The edge isn’t going anywhere, he says. That edge has been building since I was four years old. People start getting their edge when they start getting good at football—at an older age—but I got this when I was young. I’ve been doubted since I was four years old playing football.
It only grows. It never weakens.
He wants everyone to know his twin is an athlete like everyone else, that Griffin has no limitations and is without a doubt the best defensive player in the draft.
The only thing he has to do is be Shaquem Griffin, Shaquill says. If he can be Shaquem Griffin when he gets to the league, he has nothing to worry about.
The first will be familiar to everyone already glued to this feel-good story. Griffin was four years old…in the kitchen…holding a knife…ready to slice off his deformed left hand. Every time he bumped it, it hurt. He couldn’t play ball with his brothers. His mother seized the knife and had a doctor amputate the hand the next day.
What most may not know, though, is what happened when the Griffins got home. Mom instructed Griffin not to muddy up that bandage. He ignored her and played football. Needed to play football. And he was the happiest four-year-old on the planet.
No wonder he describes that second crossroads almost as an incarceration. Those first three years at Central Florida—under head coach George O’Leary—Griffin was stuck on the scout team as his twin flourished. Stuck in Unit 412, Room C. He’s not letting O’Leary off the hook yet, no. He says he pleaded his case for playing countless times to coaches, and they’d say whatever they could to get him out of the room.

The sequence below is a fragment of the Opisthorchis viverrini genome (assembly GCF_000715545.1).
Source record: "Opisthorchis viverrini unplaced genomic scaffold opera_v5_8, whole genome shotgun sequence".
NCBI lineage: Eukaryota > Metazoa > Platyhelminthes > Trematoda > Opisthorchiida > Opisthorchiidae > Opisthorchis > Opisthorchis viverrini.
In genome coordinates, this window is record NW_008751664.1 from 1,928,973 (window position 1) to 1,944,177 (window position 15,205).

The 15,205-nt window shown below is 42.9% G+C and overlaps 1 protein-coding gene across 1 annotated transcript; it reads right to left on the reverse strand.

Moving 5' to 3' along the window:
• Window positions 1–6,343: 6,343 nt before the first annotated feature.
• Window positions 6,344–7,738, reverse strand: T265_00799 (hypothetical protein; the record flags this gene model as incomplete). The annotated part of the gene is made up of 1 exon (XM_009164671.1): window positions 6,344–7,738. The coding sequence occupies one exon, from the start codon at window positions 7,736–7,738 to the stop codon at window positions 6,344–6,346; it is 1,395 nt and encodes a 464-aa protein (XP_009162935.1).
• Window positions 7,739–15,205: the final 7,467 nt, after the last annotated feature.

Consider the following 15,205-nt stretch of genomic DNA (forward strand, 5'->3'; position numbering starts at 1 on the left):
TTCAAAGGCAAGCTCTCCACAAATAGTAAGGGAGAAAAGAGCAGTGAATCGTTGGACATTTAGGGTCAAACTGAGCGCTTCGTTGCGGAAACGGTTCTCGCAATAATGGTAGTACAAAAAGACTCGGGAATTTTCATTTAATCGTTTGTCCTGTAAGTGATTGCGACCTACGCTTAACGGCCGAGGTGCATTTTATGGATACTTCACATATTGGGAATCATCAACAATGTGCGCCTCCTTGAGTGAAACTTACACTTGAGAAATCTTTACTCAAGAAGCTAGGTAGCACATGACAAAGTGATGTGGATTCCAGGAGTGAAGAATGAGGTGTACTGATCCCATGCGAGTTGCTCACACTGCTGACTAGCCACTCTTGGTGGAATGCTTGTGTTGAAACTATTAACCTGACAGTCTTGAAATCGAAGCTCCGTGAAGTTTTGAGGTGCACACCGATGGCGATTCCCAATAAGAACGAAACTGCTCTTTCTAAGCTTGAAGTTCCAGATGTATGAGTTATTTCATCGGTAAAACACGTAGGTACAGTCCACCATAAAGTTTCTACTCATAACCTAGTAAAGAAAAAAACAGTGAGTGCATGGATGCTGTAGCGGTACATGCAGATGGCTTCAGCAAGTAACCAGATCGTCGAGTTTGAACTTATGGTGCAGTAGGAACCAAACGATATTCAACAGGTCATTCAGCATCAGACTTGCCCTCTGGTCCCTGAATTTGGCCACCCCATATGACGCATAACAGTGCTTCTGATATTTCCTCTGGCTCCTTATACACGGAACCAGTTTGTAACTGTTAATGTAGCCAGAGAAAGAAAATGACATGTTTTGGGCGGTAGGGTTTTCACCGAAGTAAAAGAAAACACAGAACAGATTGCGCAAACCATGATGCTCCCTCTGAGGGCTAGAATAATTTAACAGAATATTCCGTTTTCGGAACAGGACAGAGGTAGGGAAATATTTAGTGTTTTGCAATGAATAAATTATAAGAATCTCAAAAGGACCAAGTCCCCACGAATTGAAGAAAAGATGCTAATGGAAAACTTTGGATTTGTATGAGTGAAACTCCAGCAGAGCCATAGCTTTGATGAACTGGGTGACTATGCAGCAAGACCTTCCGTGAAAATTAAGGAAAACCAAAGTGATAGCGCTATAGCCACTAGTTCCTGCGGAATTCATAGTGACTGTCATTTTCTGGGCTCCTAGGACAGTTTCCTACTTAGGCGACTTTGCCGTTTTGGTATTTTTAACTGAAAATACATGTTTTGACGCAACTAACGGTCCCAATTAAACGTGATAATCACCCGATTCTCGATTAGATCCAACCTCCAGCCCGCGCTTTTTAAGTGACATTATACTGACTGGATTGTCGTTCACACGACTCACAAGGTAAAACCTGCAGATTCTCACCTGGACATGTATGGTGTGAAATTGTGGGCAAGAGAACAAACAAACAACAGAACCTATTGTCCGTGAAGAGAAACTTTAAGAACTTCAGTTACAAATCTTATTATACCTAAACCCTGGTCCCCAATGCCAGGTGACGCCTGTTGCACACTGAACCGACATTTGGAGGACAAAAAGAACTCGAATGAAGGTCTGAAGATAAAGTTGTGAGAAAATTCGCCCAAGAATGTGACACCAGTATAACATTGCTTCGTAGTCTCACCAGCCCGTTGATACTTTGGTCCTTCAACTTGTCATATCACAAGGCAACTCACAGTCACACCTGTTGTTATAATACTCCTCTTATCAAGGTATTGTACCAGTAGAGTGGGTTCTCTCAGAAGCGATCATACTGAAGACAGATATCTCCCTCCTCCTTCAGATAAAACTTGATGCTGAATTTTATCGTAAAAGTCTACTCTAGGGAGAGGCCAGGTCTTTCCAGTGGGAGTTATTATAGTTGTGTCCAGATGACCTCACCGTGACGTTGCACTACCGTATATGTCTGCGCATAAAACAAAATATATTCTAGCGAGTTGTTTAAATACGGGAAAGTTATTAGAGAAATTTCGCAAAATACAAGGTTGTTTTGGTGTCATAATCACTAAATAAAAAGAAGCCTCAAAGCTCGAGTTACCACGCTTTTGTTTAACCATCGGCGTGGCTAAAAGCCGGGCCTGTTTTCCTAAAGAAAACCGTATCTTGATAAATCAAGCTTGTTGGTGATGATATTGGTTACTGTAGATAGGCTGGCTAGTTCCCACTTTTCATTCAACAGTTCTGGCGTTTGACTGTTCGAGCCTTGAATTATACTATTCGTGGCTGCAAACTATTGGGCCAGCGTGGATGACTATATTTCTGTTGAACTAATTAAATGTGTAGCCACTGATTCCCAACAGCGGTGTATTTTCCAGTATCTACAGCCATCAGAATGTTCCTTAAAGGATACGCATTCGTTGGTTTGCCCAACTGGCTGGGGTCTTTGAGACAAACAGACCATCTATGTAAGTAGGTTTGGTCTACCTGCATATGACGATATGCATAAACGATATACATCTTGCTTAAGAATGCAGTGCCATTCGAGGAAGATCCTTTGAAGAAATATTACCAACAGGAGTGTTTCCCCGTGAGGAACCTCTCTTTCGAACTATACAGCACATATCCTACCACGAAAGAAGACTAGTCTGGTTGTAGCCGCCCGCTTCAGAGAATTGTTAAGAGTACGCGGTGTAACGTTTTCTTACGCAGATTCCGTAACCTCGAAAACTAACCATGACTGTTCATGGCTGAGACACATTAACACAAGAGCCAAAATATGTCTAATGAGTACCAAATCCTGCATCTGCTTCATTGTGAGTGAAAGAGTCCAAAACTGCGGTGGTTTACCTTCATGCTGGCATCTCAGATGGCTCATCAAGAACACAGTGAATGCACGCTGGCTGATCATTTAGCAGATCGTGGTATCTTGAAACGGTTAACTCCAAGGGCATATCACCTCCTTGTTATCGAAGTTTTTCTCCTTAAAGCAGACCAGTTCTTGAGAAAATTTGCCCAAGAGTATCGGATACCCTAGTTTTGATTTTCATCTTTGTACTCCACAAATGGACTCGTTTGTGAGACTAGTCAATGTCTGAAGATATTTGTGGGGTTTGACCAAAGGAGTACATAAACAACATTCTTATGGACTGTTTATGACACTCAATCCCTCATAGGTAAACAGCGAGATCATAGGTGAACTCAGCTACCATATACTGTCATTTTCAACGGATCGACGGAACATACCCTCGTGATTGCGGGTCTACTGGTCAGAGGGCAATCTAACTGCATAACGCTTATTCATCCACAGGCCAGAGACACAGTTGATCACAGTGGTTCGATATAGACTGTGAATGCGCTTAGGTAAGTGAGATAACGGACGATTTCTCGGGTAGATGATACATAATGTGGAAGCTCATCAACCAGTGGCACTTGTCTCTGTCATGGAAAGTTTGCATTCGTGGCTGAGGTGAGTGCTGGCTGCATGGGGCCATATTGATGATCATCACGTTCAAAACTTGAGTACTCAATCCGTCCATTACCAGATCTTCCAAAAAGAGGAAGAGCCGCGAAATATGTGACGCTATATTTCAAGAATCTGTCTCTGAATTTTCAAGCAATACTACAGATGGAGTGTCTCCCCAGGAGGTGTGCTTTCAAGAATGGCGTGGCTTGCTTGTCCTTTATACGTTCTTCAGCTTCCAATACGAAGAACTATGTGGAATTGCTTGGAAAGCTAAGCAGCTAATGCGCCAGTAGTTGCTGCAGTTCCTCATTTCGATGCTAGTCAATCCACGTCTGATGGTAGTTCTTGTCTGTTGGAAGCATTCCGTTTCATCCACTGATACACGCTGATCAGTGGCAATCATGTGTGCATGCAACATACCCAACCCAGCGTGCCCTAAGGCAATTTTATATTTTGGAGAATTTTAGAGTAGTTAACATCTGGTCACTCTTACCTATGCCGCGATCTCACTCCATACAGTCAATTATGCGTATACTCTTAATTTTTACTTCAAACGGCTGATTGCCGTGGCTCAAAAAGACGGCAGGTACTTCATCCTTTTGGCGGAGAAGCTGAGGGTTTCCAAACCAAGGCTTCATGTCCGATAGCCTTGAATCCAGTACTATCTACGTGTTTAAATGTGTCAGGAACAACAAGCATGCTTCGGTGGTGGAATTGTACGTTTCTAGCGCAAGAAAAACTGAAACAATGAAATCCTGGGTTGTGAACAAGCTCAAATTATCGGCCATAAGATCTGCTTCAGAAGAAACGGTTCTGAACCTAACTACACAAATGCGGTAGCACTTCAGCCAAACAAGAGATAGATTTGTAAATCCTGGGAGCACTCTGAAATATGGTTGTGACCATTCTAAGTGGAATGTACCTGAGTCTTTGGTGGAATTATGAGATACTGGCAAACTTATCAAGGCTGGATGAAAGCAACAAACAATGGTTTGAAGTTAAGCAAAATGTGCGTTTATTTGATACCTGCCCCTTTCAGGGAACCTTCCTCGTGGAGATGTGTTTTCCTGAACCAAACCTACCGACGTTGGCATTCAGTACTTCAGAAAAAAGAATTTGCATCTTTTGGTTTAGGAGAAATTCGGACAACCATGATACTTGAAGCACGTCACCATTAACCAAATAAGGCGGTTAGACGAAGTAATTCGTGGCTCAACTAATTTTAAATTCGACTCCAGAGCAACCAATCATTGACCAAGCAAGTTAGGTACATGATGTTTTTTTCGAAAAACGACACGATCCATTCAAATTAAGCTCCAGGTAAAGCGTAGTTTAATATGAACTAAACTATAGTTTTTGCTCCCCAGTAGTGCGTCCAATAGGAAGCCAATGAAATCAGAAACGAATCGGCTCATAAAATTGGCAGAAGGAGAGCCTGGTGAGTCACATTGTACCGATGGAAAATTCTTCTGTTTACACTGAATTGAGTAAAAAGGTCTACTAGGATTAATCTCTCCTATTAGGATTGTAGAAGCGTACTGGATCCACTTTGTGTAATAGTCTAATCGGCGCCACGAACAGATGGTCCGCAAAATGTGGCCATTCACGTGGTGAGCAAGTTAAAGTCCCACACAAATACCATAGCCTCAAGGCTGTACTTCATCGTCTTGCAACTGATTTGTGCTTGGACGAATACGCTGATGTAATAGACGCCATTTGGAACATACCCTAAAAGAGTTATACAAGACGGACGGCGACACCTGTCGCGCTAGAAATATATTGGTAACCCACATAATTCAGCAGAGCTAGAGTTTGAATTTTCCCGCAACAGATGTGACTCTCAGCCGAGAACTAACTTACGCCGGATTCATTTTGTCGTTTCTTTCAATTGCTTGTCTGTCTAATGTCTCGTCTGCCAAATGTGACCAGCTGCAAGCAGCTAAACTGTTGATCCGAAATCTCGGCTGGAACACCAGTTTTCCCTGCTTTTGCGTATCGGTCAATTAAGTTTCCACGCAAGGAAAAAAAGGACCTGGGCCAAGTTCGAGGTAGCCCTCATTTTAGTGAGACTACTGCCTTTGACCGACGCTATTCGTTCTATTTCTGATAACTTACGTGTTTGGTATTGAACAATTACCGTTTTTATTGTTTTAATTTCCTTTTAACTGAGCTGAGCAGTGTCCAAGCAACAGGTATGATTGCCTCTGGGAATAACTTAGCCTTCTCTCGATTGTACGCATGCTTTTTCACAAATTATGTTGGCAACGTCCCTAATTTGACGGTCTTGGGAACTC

Under O’Leary, he felt like a charity case.
When I was 7 years old, a kid hit me in the head with a rock at a tennis court requiring five stitches. For two weeks I suffered the physical and emotional pain of that moment. Mr. Met has endured having stitches in his head for over 50 years, and has always been expected to have a smile on his face.
In the College Station super, your new favorite team Davidson tiptoed around the Aggies for five innings before blowing up their hosts’ 6-0 advantage in the sixth and seventh. Down one heading into the ninth, they tied it up in the top of the frame and held on in the bottom to send the game to extras. Starting big arm Durin O’Linger lasted 7 2/3 innings in the no decision.
This game in fact set NCAA baseball tournament history, as the Wildcats and Aggies paired up for the longest Game 1 in super regional history. Fifteen full innings were required to decide a winner on Friday, but in the end A&M prevailed on a well placed, bases-loaded single from George Janca. Saturday’s bout will most hopefully deliver similar theatrics.
In the Long Beach super regional, Long Beach State more or less handled Cal State Fullerton in nine innings, 3-0. The Dirtbags jumped out to an early lead and never relinquished, stymying Fullerton’s bats for the duration. The greatest highlight of Friday’s outing, however, was this amazing umpire who offered up the most emphatic YOU’RE OUT of the tournament thus far.
He turns 39 in October, and while his renaissance has been something various teams have enjoyed for five years now, there’s an excellent chance that he won’t pick up another Cy Young vote or All-Star appearance in his career. When a pitcher this old starts allowing bushels of runs, it’s certainly time to be skeptical.
But I’m still pretty sure Lackey will be fine. Arrieta will be fine. They’ll all be fine. The Cubs are fine. I have no emotional investment in this team, and I’m telling you they’ll be fine.